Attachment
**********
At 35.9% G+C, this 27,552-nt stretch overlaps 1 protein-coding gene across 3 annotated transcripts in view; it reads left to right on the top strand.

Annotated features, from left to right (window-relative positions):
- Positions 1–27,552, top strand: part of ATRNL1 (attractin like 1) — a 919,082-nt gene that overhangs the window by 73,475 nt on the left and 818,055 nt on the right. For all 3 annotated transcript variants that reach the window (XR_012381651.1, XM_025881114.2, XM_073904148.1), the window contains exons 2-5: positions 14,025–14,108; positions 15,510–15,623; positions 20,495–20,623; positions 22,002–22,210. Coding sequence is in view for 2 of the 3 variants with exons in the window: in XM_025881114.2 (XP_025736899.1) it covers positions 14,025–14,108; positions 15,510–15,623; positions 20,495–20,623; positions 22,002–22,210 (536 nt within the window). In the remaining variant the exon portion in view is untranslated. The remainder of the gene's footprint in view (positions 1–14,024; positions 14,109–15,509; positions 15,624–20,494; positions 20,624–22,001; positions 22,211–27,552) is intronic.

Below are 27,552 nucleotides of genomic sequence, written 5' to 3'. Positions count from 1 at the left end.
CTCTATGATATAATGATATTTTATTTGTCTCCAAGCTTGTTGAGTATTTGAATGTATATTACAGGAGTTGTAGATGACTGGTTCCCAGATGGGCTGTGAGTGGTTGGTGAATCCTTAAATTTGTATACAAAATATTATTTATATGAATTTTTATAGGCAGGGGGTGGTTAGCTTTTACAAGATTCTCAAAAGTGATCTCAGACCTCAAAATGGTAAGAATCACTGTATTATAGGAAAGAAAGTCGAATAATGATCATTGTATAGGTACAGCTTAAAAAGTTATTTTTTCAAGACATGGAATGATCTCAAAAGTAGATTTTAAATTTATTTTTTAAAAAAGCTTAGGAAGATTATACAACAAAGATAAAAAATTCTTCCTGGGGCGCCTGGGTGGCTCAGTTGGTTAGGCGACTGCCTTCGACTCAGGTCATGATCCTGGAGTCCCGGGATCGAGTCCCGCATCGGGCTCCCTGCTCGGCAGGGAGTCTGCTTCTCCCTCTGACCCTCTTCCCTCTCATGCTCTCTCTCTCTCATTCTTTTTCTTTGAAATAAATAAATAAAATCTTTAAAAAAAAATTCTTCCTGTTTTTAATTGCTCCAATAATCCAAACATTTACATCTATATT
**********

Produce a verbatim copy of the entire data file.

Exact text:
At 35.9% G+C, this 27,552-nt stretch overlaps 1 protein-coding gene across 3 annotated transcripts in view; it reads left to right on the top strand.

Annotated features, from left to right (window-relative positions):
- Positions 1–27,552, top strand: part of ATRNL1 (attractin like 1) — a 919,082-nt gene that overhangs the window by 73,475 nt on the left and 818,055 nt on the right. For all 3 annotated transcript variants that reach the window (XR_012381651.1, XM_025881114.2, XM_073904148.1), the window contains exons 2-5: positions 14,025–14,108; positions 15,510–15,623; positions 20,495–20,623; positions 22,002–22,210. Coding sequence is in view for 2 of the 3 variants with exons in the window: in XM_025881114.2 (XP_025736899.1) it covers positions 14,025–14,108; positions 15,510–15,623; positions 20,495–20,623; positions 22,002–22,210 (536 nt within the window). In the remaining variant the exon portion in view is untranslated. The remainder of the gene's footprint in view (positions 1–14,024; positions 14,109–15,509; positions 15,624–20,494; positions 20,624–22,001; positions 22,211–27,552) is intronic.

Below are 27,552 nucleotides of genomic sequence, written 5' to 3'. Positions count from 1 at the left end.
CTCTATGATATAATGATATTTTATTTGTCTCCAAGCTTGTTGAGTATTTGAATGTATATTACAGGAGTTGTAGATGACTGGTTCCCAGATGGGCTGTGAGTGGTTGGTGAATCCTTAAATTTGTATACAAAATATTATTTATATGAATTTTTATAGGCAGGGGGTGGTTAGCTTTTACAAGATTCTCAAAAGTGATCTCAGACCTCAAAATGGTAAGAATCACTGTATTATAGGAAAGAAAGTCGAATAATGATCATTGTATAGGTACAGCTTAAAAAGTTATTTTTTCAAGACATGGAATGATCTCAAAAGTAGATTTTAAATTTATTTTTTAAAAAAGCTTAGGAAGATTATACAACAAAGATAAAAAATTCTTCCTGGGGCGCCTGGGTGGCTCAGTTGGTTAGGCGACTGCCTTCGACTCAGGTCATGATCCTGGAGTCCCGGGATCGAGTCCCGCATCGGGCTCCCTGCTCGGCAGGGAGTCTGCTTCTCCCTCTGACCCTCTTCCCTCTCATGCTCTCTCTCTCTCATTCTTTTTCTTTGAAATAAATAAATAAAATCTTTAAAAAAAAATTCTTCCTGTTTTTAATTGCTCCAATAATCCAAACATTTACATCTATATT